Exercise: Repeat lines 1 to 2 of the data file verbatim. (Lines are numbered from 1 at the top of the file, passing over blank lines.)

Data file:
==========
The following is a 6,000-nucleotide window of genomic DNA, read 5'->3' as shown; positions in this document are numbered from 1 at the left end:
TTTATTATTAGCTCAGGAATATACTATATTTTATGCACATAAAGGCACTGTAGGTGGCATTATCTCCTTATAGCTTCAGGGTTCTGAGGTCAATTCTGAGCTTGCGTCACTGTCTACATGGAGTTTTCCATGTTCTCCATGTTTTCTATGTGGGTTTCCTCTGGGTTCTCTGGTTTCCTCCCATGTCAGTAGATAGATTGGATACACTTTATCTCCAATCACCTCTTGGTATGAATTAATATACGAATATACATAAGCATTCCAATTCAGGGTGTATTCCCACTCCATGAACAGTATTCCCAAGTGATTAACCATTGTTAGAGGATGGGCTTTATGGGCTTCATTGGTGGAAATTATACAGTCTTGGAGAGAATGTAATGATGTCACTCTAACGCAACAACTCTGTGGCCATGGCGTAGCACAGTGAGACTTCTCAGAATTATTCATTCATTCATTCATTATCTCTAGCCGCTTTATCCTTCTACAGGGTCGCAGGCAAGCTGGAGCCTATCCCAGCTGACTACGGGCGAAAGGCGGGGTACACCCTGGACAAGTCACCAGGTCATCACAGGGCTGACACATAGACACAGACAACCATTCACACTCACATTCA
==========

The following is a 6,000-nucleotide window of genomic DNA, read 5'->3' as shown; positions in this document are numbered from 1 at the left end:
TTTATTATTAGCTCAGGAATATACTATATTTTATGCACATAAAGGCACTGTAGGTGGCATTATCTCCTTATAGCTTCAGGGTTCTGAGGTCAATTCTGAGCTTGCGTCACTGTCTACATGGAGTTTTCCATGTTCTCCATGTTTTCTATGTGGGTTTCCTCTGGGTTCTCTGGTTTCCTCCCATGTCAGTAGATAGATTGGATACACTTTATCTCCAATCACCTCTTGGTATGAATTAATATACGAATATACATAAGCATTCCAATTCAGGGTGTATTCCCACTCCATGAACAGTATTCCCAAGTGATTAACCATTGTTAGAGGATGGGCTTTATGGGCTTCATTGGTGGAAATTATACAGTCTTGGAGAGAATGTAATGATGTCACTCTAACGCAACAACTCTGTGGCCATGGCGTAGCACAGTGAGACTTCTCAGAATTATTCATTCATTCATTCATTATCTCTAGCCGCTTTATCCTTCTACAGGGTCGCAGGCAAGCTGGAGCCTATCCCAGCTGACTACGGGCGAAAGGCGGGGTACACCCTGGACAAGTCACCAGGTCATCACAGGGCTGACACATAGACACAGACAACCATTCACACTCACATTCA